My budding career as a literary scholar was suddenly hijacked by a singular seemingly random event. It was 1976 when I tiptoed into a tiny Buddhist shrine room in a farmhouse nestled into the Black Mountains of Wales and there beheld a Tibetan master, the 16th Karmapa, sitting on a throne performing a ceremony known as The Black Hat. My mind came to an immediate stop, suspended. It felt familiar, like the secret garden of childhood.
I can still remember every detail like it was yesterday:
Karmapa occupies the throne completely. He has a spiritual dignity that makes it his rightful seat, just as the lion proclaims his natural dominion. The force of his presence alone brings a hushed silence to the room. It feels like it has expanded into a cathedral.
Two monks blow long Tibetan horns in a haunting wail so loud and long it startles thought patterns, blowing them away like clouds. The Karmapa slowly opens the Black Hat-box, takes the black silk crown in his hand, and puts it on his head holding it down with one hand. With the other hand he fingers a crystal rosary moving it deftly, twirling the beads around three times. The horns continue while he gazes with eyes that seem to dissolve the fiction of time and the boundaries of space. Time is standing still.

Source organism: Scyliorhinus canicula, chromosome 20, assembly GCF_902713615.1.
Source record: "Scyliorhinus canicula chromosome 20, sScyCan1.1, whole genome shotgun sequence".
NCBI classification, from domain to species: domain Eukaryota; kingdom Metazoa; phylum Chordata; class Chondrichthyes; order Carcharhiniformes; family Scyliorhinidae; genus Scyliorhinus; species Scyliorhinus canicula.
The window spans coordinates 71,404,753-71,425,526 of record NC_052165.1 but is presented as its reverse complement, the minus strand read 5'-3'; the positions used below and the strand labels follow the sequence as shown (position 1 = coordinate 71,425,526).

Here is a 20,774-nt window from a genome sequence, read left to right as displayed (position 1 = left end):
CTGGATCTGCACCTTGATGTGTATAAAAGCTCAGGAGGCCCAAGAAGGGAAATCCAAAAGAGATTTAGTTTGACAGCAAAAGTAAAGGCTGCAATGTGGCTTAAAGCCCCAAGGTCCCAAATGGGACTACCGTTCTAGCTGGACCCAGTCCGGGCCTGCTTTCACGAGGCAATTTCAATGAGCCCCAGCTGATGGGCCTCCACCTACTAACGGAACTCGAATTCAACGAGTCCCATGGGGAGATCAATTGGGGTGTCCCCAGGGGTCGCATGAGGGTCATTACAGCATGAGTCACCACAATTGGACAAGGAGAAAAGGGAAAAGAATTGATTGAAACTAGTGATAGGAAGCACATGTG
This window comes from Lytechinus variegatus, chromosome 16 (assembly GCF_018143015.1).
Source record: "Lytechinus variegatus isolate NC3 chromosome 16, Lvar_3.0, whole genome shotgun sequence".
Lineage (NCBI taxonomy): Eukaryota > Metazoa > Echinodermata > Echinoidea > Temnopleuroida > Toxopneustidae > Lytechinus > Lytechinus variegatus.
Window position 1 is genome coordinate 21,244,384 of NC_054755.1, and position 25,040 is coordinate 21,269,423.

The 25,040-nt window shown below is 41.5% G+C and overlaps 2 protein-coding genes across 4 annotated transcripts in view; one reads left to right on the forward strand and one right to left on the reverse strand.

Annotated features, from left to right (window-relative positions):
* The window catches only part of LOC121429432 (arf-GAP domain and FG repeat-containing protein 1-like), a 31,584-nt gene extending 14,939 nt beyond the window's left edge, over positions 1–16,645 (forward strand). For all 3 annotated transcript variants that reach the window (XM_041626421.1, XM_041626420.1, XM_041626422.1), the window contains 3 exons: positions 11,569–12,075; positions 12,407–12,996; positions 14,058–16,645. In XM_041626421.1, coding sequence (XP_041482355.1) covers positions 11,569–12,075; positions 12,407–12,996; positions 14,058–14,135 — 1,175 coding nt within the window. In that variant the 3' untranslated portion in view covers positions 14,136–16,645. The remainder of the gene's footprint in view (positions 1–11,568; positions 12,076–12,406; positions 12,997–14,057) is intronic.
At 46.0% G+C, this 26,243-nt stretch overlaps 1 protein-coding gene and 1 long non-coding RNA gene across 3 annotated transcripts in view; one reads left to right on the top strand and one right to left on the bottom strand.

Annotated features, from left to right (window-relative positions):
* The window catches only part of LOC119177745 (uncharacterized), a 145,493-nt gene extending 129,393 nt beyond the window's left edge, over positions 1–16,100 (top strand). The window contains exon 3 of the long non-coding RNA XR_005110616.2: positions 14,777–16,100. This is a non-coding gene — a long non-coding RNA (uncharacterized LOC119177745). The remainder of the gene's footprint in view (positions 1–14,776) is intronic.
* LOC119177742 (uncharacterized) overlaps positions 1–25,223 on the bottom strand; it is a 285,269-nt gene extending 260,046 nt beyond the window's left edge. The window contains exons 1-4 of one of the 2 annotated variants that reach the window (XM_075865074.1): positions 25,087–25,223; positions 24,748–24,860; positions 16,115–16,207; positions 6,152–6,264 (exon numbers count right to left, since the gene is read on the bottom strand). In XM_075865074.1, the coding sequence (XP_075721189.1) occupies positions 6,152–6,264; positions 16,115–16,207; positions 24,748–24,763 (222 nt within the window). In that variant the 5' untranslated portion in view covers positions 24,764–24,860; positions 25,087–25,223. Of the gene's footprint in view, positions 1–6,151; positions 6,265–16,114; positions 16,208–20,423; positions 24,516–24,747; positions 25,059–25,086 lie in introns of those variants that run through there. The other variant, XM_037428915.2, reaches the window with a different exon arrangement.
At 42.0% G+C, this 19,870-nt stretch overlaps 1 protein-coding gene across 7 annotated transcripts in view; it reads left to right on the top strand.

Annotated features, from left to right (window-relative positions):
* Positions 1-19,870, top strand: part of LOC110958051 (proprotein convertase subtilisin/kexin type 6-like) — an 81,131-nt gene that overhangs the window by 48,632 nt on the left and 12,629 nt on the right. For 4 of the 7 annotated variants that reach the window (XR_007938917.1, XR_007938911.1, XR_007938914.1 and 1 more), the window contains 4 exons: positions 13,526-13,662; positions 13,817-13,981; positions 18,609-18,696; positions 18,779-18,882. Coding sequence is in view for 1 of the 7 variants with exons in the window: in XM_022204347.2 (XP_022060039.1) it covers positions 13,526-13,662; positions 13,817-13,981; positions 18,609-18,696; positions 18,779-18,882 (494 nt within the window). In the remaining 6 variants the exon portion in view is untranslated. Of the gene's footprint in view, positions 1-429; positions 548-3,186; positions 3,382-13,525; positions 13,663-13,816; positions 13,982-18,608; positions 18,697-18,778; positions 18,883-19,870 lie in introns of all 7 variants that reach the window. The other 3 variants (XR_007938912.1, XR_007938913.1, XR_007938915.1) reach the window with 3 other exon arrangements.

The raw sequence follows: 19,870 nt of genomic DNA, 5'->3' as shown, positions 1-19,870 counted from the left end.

That glimpse into enlightened mind became embedded like a seed and grew into a quest over the next decades to find the key places on our planet called the Hidden Lands.
The legend came alive while I was living in a Tibetan Buddhist monastery in the Himalayas. I met Tibetans who had been to the supreme Hidden Land of Pemako while escaping from the Chinese invasion of Tibet. They made it sound like the ‘promised land’ with streams flowing with milky water. There were certain plants that could induce enlightenment.
Why did it take decades to get there? What made the right ingredients emerge to penetrate this sacred sanctuary? And the big question: Who hid it and why?